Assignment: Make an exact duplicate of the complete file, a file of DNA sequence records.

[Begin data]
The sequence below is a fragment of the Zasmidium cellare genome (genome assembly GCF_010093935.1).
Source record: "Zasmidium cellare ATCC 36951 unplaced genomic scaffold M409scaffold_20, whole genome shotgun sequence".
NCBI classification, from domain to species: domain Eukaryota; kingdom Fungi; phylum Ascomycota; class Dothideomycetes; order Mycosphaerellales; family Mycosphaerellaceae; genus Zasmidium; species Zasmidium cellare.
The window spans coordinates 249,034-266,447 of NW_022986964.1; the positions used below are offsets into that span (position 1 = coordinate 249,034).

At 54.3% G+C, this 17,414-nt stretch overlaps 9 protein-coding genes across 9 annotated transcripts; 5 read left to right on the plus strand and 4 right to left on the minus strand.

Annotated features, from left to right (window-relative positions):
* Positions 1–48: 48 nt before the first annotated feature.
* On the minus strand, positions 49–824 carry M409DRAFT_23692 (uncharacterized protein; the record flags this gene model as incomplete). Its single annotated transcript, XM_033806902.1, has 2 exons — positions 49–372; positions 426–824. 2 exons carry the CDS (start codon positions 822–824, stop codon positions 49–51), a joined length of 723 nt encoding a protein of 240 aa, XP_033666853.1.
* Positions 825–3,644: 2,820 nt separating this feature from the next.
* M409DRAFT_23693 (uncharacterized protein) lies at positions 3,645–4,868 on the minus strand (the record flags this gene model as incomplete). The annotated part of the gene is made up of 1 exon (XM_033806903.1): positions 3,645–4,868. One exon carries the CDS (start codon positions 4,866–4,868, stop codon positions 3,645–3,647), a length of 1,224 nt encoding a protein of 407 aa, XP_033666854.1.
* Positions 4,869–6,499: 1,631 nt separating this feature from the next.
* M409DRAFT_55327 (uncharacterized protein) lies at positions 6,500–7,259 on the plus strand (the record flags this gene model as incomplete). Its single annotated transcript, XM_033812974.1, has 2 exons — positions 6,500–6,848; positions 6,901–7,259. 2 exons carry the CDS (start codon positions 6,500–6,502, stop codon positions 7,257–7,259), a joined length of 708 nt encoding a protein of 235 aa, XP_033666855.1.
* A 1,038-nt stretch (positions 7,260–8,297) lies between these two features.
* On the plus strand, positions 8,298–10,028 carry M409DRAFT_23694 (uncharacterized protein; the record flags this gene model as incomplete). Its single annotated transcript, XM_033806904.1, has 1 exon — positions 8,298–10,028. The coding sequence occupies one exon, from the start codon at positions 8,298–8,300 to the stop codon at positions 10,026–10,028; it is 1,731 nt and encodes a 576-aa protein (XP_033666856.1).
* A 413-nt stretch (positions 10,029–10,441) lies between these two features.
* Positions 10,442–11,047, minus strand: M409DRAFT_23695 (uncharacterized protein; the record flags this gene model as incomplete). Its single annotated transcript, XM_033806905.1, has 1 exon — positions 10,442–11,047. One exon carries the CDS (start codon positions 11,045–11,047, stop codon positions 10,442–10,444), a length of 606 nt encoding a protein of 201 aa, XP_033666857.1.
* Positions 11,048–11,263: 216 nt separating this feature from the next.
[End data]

The sequence below is a fragment of the Zasmidium cellare genome (genome assembly GCF_010093935.1).
Source record: "Zasmidium cellare ATCC 36951 unplaced genomic scaffold M409scaffold_20, whole genome shotgun sequence".
NCBI classification, from domain to species: domain Eukaryota; kingdom Fungi; phylum Ascomycota; class Dothideomycetes; order Mycosphaerellales; family Mycosphaerellaceae; genus Zasmidium; species Zasmidium cellare.
The window spans coordinates 249,034-266,447 of NW_022986964.1; the positions used below are offsets into that span (position 1 = coordinate 249,034).

At 54.3% G+C, this 17,414-nt stretch overlaps 9 protein-coding genes across 9 annotated transcripts; 5 read left to right on the plus strand and 4 right to left on the minus strand.

Annotated features, from left to right (window-relative positions):
* Positions 1–48: 48 nt before the first annotated feature.
* On the minus strand, positions 49–824 carry M409DRAFT_23692 (uncharacterized protein; the record flags this gene model as incomplete). Its single annotated transcript, XM_033806902.1, has 2 exons — positions 49–372; positions 426–824. 2 exons carry the CDS (start codon positions 822–824, stop codon positions 49–51), a joined length of 723 nt encoding a protein of 240 aa, XP_033666853.1.
* Positions 825–3,644: 2,820 nt separating this feature from the next.
* M409DRAFT_23693 (uncharacterized protein) lies at positions 3,645–4,868 on the minus strand (the record flags this gene model as incomplete). The annotated part of the gene is made up of 1 exon (XM_033806903.1): positions 3,645–4,868. One exon carries the CDS (start codon positions 4,866–4,868, stop codon positions 3,645–3,647), a length of 1,224 nt encoding a protein of 407 aa, XP_033666854.1.
* Positions 4,869–6,499: 1,631 nt separating this feature from the next.
* M409DRAFT_55327 (uncharacterized protein) lies at positions 6,500–7,259 on the plus strand (the record flags this gene model as incomplete). Its single annotated transcript, XM_033812974.1, has 2 exons — positions 6,500–6,848; positions 6,901–7,259. 2 exons carry the CDS (start codon positions 6,500–6,502, stop codon positions 7,257–7,259), a joined length of 708 nt encoding a protein of 235 aa, XP_033666855.1.
* A 1,038-nt stretch (positions 7,260–8,297) lies between these two features.
* On the plus strand, positions 8,298–10,028 carry M409DRAFT_23694 (uncharacterized protein; the record flags this gene model as incomplete). Its single annotated transcript, XM_033806904.1, has 1 exon — positions 8,298–10,028. The coding sequence occupies one exon, from the start codon at positions 8,298–8,300 to the stop codon at positions 10,026–10,028; it is 1,731 nt and encodes a 576-aa protein (XP_033666856.1).
* A 413-nt stretch (positions 10,029–10,441) lies between these two features.
* Positions 10,442–11,047, minus strand: M409DRAFT_23695 (uncharacterized protein; the record flags this gene model as incomplete). Its single annotated transcript, XM_033806905.1, has 1 exon — positions 10,442–11,047. One exon carries the CDS (start codon positions 11,045–11,047, stop codon positions 10,442–10,444), a length of 606 nt encoding a protein of 201 aa, XP_033666857.1.
* Positions 11,048–11,263: 216 nt separating this feature from the next.